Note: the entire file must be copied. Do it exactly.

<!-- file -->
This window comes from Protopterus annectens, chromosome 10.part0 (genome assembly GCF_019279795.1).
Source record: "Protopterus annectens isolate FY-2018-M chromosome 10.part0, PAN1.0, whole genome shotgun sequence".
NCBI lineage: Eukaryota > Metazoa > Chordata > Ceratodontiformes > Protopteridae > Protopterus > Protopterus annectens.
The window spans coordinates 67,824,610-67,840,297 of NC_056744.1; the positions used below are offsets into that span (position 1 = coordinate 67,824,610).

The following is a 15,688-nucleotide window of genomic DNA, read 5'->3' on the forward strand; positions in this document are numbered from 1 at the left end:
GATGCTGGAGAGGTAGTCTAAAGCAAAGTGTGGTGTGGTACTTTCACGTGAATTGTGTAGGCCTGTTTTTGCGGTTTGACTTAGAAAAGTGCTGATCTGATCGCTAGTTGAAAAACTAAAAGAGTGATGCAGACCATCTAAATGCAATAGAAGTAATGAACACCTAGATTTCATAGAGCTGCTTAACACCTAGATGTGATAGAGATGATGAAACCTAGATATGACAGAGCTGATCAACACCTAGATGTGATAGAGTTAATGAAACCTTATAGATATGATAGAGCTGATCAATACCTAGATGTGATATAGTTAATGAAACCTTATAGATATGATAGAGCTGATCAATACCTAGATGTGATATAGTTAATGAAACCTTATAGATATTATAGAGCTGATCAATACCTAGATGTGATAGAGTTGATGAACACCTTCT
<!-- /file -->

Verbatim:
This window comes from Protopterus annectens, chromosome 10.part0 (genome assembly GCF_019279795.1).
Source record: "Protopterus annectens isolate FY-2018-M chromosome 10.part0, PAN1.0, whole genome shotgun sequence".
NCBI lineage: Eukaryota > Metazoa > Chordata > Ceratodontiformes > Protopteridae > Protopterus > Protopterus annectens.
The window spans coordinates 67,824,610-67,840,297 of NC_056744.1; the positions used below are offsets into that span (position 1 = coordinate 67,824,610).

The following is a 15,688-nucleotide window of genomic DNA, read 5'->3' on the forward strand; positions in this document are numbered from 1 at the left end:
GATGCTGGAGAGGTAGTCTAAAGCAAAGTGTGGTGTGGTACTTTCACGTGAATTGTGTAGGCCTGTTTTTGCGGTTTGACTTAGAAAAGTGCTGATCTGATCGCTAGTTGAAAAACTAAAAGAGTGATGCAGACCATCTAAATGCAATAGAAGTAATGAACACCTAGATTTCATAGAGCTGCTTAACACCTAGATGTGATAGAGATGATGAAACCTAGATATGACAGAGCTGATCAACACCTAGATGTGATAGAGTTAATGAAACCTTATAGATATGATAGAGCTGATCAATACCTAGATGTGATATAGTTAATGAAACCTTATAGATATGATAGAGCTGATCAATACCTAGATGTGATATAGTTAATGAAACCTTATAGATATTATAGAGCTGATCAATACCTAGATGTGATAGAGTTGATGAACACCTTCT